The mound of convoluted grey matter and wiring that is the brain is a complex and inscrutable place. Neuroscientists have struggled to fully understand its circuitry in their quest to comprehend how the brain works, and why, sometimes, it doesn’t.
CLARITY is the result of a research effort in Deisseroth’s lab to extract the opaque elements — in particular the lipids — from a brain and yet keep the important features fully intact. Lipids are fatty molecules found throughout the brain and body. In the brain, especially, they help form cell membranes and give the brain much of its structure. Lipids pose a double challenge for biological study, however, because they make the brain largely impermeable both to chemicals and to light.
Neuroscientists would have liked to extract the lipids to reveal the brain’s fine structure without slicing or sectioning, but for one major hitch: removing these structurally important molecules causes the remaining tissue to fall apart.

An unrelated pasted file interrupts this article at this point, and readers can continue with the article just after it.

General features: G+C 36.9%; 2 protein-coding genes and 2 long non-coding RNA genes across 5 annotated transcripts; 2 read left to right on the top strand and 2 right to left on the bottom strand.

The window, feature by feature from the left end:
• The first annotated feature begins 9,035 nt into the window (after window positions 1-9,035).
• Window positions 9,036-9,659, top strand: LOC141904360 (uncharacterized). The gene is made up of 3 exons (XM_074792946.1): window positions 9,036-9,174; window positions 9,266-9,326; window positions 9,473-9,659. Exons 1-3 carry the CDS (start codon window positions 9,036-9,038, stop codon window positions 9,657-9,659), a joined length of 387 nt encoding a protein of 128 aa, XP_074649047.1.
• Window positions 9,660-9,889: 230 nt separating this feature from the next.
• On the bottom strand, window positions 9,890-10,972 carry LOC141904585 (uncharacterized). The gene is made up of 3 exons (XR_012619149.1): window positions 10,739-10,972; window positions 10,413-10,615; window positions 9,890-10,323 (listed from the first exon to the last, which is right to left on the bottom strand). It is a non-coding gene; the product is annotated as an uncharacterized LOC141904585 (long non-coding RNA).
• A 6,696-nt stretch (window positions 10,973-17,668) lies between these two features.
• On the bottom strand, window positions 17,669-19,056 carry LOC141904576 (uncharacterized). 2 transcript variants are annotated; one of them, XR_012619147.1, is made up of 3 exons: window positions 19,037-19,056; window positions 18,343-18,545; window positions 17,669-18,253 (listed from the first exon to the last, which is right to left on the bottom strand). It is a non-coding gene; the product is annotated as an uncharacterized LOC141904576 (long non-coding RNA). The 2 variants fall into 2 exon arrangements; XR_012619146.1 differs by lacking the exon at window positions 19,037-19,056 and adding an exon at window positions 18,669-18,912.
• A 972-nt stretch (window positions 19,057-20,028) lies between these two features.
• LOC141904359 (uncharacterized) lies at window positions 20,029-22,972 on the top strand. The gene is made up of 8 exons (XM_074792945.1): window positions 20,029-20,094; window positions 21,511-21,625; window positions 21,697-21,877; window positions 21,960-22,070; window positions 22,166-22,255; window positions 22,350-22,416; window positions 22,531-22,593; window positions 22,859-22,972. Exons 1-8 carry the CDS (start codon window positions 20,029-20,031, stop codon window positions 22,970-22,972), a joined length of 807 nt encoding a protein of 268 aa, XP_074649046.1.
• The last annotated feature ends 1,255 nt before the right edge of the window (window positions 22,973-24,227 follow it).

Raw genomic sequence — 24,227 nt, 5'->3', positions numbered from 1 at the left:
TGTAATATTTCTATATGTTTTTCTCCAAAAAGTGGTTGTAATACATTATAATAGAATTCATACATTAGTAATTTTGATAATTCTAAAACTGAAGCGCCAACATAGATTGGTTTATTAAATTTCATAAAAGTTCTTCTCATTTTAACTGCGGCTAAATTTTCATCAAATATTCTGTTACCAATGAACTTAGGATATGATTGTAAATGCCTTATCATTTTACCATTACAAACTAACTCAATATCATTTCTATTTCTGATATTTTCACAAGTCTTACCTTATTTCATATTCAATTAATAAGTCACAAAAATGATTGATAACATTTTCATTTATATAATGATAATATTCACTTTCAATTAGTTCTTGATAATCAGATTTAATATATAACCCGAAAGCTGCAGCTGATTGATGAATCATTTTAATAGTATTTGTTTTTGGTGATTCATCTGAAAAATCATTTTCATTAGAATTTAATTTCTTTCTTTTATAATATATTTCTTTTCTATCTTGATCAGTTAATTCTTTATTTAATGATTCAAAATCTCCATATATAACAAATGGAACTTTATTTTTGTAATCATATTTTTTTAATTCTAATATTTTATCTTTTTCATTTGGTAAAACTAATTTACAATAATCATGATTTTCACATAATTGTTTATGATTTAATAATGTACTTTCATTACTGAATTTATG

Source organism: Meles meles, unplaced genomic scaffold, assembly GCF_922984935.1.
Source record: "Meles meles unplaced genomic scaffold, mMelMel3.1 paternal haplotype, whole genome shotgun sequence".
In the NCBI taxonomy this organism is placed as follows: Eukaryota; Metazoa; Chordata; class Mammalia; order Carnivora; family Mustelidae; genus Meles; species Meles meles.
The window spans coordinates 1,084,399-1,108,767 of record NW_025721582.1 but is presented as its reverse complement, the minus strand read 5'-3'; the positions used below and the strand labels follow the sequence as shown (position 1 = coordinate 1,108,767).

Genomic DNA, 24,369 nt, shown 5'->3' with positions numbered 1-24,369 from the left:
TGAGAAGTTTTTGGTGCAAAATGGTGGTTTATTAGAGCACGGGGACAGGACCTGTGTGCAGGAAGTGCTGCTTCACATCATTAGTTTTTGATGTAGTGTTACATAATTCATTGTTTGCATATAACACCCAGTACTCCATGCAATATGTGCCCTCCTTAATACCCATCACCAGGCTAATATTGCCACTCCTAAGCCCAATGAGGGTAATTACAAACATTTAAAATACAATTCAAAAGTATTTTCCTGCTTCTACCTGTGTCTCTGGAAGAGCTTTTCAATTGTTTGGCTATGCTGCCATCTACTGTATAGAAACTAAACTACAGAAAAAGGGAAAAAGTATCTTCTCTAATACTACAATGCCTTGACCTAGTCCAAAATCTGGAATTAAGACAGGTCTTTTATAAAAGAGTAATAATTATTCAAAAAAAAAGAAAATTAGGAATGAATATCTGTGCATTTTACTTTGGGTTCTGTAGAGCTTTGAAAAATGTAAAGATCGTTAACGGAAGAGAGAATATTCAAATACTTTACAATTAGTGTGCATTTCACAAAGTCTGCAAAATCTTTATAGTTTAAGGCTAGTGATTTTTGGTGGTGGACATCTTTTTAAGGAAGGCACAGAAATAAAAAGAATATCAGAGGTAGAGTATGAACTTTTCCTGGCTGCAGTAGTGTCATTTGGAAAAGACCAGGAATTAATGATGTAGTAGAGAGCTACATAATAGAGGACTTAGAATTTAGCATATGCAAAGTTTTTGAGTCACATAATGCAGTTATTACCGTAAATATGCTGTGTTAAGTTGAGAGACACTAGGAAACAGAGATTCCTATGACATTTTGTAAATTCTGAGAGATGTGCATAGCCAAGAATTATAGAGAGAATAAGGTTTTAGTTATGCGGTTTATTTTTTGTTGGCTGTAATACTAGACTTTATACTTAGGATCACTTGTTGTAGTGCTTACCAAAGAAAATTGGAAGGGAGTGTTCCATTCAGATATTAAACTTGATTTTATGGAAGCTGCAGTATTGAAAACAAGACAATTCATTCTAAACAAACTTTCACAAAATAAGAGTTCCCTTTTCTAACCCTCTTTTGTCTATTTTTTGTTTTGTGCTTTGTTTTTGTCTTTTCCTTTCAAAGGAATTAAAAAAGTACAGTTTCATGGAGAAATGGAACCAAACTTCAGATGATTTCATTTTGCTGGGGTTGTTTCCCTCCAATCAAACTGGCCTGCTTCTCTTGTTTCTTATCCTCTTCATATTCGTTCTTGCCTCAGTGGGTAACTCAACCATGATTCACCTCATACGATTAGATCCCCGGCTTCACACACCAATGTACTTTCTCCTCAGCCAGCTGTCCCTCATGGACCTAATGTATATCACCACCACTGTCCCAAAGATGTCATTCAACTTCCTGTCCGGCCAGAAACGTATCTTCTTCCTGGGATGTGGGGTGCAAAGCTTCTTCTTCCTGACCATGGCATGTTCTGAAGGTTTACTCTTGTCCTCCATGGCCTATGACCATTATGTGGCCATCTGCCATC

Prior investigations have focused instead on automating the slicing/sectioning approach, or in treating the brain with organic molecules that facilitate the penetration of light only, but not macromolecular probes. With CLARITY, Deisseroth’s team has taken a fundamentally different approach.
“We drew upon chemical engineering to transform biological tissue into a new state that is intact but optically transparent and permeable to macromolecules,” said Chung, the paper’s first author.
This new form is created by replacing the brain’s lipids with a hydrogel. The hydrogel is built from within the brain itself in a process conceptually similar to petrification, using what is initially a watery suspension of short, individual molecules known as hydrogel monomers. The intact, postmortem brain is immersed in the hydrogel solution and the monomers infuse the tissue. Then, when “thermally triggered,” or heated slightly to about body temperature, the monomers begin to congeal into long molecular chains known as polymers, forming a mesh throughout the brain. This mesh holds everything together, but, importantly, it does not bind to the lipids.